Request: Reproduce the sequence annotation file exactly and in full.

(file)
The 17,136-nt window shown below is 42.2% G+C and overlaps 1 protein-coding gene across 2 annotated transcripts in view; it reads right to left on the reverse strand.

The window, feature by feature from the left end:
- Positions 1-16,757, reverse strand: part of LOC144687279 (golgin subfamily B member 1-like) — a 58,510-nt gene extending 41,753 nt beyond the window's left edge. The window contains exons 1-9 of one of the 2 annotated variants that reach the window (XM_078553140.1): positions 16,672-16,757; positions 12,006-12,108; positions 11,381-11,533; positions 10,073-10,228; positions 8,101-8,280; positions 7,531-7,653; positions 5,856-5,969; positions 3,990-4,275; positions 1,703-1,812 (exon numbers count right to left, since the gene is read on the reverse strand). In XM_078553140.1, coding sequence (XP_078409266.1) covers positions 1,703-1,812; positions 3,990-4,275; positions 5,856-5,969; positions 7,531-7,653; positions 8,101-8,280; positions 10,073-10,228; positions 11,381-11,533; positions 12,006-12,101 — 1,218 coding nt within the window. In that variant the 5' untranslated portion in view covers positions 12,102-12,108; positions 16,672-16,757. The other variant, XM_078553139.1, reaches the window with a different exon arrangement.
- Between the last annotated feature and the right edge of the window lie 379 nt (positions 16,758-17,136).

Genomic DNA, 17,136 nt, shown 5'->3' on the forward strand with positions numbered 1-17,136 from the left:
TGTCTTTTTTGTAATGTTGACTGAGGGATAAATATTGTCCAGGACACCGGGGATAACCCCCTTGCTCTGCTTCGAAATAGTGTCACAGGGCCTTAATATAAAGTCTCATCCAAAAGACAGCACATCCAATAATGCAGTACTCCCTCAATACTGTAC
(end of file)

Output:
The 17,136-nt window shown below is 42.2% G+C and overlaps 1 protein-coding gene across 2 annotated transcripts in view; it reads right to left on the reverse strand.

The window, feature by feature from the left end:
- Positions 1-16,757, reverse strand: part of LOC144687279 (golgin subfamily B member 1-like) — a 58,510-nt gene extending 41,753 nt beyond the window's left edge. The window contains exons 1-9 of one of the 2 annotated variants that reach the window (XM_078553140.1): positions 16,672-16,757; positions 12,006-12,108; positions 11,381-11,533; positions 10,073-10,228; positions 8,101-8,280; positions 7,531-7,653; positions 5,856-5,969; positions 3,990-4,275; positions 1,703-1,812 (exon numbers count right to left, since the gene is read on the reverse strand). In XM_078553140.1, coding sequence (XP_078409266.1) covers positions 1,703-1,812; positions 3,990-4,275; positions 5,856-5,969; positions 7,531-7,653; positions 8,101-8,280; positions 10,073-10,228; positions 11,381-11,533; positions 12,006-12,101 — 1,218 coding nt within the window. In that variant the 5' untranslated portion in view covers positions 12,102-12,108; positions 16,672-16,757. The other variant, XM_078553139.1, reaches the window with a different exon arrangement.
- Between the last annotated feature and the right edge of the window lie 379 nt (positions 16,758-17,136).

Genomic DNA, 17,136 nt, shown 5'->3' on the forward strand with positions numbered 1-17,136 from the left:
TGTCTTTTTTGTAATGTTGACTGAGGGATAAATATTGTCCAGGACACCGGGGATAACCCCCTTGCTCTGCTTCGAAATAGTGTCACAGGGCCTTAATATAAAGTCTCATCCAAAAGACAGCACATCCAATAATGCAGTACTCCCTCAATACTGTAC